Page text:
Tuesday, July 21, 2009

Blackberry Blanc-Manger, (TWD), a post including crushed bones, wobbly breasts, seaweed, rocks, and a delicious dessert

What an interesting Tuesdays With Dorie recipe this week. Susan, of Sticky, Gooey, Creamy, Chewy chose Dorie's Raspberry Blanc-Manger. I found this to be such an and intriguing recipe. First, I needed to learn to pronounce blanc-manger. I failed French I in high school. "Blah-mahn-jhay". Répètes. "Blah-mahn-jhay". Très bien!

Next, I needed to learn what the heck it was. It looks to me like a panna cotta. Only with ground almonds in it. In fact, Dorie calls it the kissing cousin of panna cotta. This wasn't extremely helpful to me either, since I don't have a lot of experience to with panna cotta, except one near successful attempt at a coconut milk panna cotta made with agar agar. But I did learn something about panna cotta last week. According to Jay Rayner, on last week's Top Chef Masters, "A good panna cotta, if it's set right, is meant to wobble like a woman's breasts." Just thought I'd share that, in case you missed it.

So the blanc-manger may have been around for a couple thousand years. Today's version uses gelatin instead of crushed bones. That's great, unless you are a vegetarian who doesn't use gelatin because it is made of crushed bones. (Me!) So I decided to use agar agar as my gelling agent. Agar Agar is "a gelatinlike product of certain seaweeds, used for solidifying certain culture media, as a thickening agent for ice cream and other foods, as a substitute for gelatin, in adhesives, as an emulsifier, etc.". I substituted agar agar powder 1:1 for the gelatin in the recipe and followed the recipe instructions.

I questioned my judgment on that after I microwaved the agar powder with three tablespoons of water for 15 seconds. I ended up with a glob of what looked like an eraser.



Once I added it to the milk/almond/sugar mixture, it dissipated and was OK, but in the future, I might try just adding the agar powder directly to the milk on the stove. When I started to cool my mixture in the ice bath, the agar started to jell really quickly. My almonds were not ground very finely, and I was really worried because at this point, this recipe looked like Malt-o-Meal.



I quickly mixed in whipped cream and blackberries and was pleasantly surprised that it turned out really well. I made a blackberry coulis and was very pleased with the result.



The only aspect that maybe wasn't quite right was the texture of my almonds. I had whole almonds that I blanched and ground in the food processor. I have had trouble getting the skins off before, but this time followed these easy instructions from Amanda. I recruited my grandma to help with the almonds, but I couldn't get them ground very fine and the texture in the final blanc-manger was like rice pudding.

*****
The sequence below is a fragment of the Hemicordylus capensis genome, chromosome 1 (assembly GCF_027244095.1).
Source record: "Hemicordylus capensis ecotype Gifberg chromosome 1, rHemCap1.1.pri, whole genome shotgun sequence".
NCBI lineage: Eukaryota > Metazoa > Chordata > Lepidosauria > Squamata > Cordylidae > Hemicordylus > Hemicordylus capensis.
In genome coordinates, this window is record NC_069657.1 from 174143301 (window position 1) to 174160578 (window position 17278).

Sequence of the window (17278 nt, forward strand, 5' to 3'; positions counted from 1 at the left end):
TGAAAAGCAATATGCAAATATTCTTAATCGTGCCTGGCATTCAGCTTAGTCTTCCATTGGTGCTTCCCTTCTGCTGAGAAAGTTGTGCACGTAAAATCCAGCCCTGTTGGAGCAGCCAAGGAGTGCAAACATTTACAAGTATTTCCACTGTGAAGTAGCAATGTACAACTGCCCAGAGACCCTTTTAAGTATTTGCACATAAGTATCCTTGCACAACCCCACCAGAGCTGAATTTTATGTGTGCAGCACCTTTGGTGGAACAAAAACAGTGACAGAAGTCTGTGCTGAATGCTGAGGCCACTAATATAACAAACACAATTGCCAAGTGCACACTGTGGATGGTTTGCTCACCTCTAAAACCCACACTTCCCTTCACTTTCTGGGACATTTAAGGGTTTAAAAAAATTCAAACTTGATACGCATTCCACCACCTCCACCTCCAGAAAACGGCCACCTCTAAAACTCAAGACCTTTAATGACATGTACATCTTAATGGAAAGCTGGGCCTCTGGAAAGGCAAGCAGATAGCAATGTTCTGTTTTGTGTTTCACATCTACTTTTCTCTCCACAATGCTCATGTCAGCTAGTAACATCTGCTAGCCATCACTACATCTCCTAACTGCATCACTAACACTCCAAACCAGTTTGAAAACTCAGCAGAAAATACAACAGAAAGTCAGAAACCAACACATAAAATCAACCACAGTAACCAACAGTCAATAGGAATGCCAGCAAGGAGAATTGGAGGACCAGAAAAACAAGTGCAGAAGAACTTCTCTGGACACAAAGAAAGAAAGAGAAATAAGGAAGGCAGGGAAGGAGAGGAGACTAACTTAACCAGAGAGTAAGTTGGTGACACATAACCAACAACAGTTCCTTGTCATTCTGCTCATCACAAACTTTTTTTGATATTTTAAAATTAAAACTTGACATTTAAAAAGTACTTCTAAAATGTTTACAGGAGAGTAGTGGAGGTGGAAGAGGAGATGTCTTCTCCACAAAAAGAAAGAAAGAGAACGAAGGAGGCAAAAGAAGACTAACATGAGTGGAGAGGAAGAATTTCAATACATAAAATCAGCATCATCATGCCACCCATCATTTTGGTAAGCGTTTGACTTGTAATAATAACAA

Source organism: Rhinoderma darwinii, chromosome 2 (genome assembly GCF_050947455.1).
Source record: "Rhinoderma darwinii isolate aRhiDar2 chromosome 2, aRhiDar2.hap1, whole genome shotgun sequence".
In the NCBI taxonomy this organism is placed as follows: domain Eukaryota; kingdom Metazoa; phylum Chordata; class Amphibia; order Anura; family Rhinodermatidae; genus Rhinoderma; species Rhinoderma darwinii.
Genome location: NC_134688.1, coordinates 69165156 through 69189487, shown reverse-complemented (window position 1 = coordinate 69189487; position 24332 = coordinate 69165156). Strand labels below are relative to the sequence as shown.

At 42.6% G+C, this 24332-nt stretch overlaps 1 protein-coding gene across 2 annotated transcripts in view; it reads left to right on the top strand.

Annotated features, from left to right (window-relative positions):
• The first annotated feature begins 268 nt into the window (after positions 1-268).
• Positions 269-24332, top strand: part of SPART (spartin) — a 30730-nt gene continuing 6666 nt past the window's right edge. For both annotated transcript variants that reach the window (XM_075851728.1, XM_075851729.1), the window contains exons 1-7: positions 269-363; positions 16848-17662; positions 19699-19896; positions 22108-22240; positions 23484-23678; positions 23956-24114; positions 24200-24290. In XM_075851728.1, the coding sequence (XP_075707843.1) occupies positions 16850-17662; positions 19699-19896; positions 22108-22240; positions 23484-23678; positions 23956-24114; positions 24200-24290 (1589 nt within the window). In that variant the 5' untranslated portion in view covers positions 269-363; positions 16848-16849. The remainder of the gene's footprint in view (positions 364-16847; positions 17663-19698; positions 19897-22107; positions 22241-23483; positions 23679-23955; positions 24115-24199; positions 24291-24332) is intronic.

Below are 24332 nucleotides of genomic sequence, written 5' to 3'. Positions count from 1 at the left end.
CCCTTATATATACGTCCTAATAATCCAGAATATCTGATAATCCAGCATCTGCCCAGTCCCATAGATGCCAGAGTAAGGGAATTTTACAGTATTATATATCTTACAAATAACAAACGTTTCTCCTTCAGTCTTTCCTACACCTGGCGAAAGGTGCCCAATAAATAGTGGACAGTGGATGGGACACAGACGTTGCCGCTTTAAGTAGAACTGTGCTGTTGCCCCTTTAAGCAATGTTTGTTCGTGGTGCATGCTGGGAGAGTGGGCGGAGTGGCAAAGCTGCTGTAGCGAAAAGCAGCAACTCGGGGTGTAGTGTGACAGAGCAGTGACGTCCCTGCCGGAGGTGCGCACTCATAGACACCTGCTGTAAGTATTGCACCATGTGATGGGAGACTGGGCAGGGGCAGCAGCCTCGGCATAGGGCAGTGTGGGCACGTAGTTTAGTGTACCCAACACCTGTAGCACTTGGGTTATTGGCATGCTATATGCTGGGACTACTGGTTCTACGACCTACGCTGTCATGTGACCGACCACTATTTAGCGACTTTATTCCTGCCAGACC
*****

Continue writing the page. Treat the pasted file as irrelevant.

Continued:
Speaking of pudding, this is really off topic, but it was a great "ah ha" moment for me. I am a rock hound and every year I assist with a class at a summer camp that teaches kids about rocks and fossils. The instructor has a PHD in geology and oceanography and is a great mentor, but sometimes explains things in really technical terms and doesn't show examples of what he is talking about. One of the rocks I have yet to find is a puddingstone, a "metaconglomerate of large dark crystals in a lighter fine grained matrix, that looks like a pudding". What? With that description I have never really been able to picture what I am looking for. However, when Jennifer brought her blanc-manger to book club, and cut it, as soon as I saw the way the berries were suspended in her "pudding", I immediately pictured the elusive puddingstone!

13 comments:

Clivia said...

LOL. I see the similarity but I know the blanc manger was more tasty!
Love you dessert photo. The coulis also looks delicious.

Ms. PH said...

Actually, the agar doesn't look a whole lot different than my gelatin looked at that point. It would be interesting to taste if there was a texture or taste difference.

I love the rock comparison!

I tried my hardest to get the almonds really fine. It didn't work. Then I read about almond flour on the TWD site. Maybe I'll try that next time!

Erin said...

Oh my goodness your post is hilarious! The comment about panna cotta...I will never look at it again the same way. Your finished product is gorgeous.

isabelle said...

Your post is so funny!
This looks delicious!
I love your blackberry coulis.

Tracey said...

Great post - you're hilarious! I watched that episode of Top Chef Masters too and got a good laugh out of that comment :) Your blanc-manger is beautiful!

spike. said...

I like the description of how pana cotta should wobble, great visual. Almost as good as ground up animal bones. Glad all turned out well!

Kim said...

It looks wonderful. I so wanted to use agar because I'm a veggie too. No luck. Hopefully I can find some at Whole Foods. Great post.

Michele said...

Great post and I think your veggie version of the blanc-manger looks wonderful!

martha said...

I recently came accross your blog and have been reading along. I thought I would leave my first comment. I dont know what to say except that I have enjoyed reading. Nice blog. I will keep visiting this blog very often.


Susan

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Secret Server said...

Kim, I have also found agar agar in the Asian food stores in little packets and it is telephone brand.

pinkstripes said...

How funny! Too bad about the texture thing. I like that you used agar.

Susan @ SGCC said...

I'm totally Lol about the "Malt-o-Meal"! :D Mine kind of looked like that too. Your final product looks dreamy, though. Well done!

Sarah said...

Your blanc manger looks great! I too used agar agar and blackberries, and found it very tasty. Love your post title.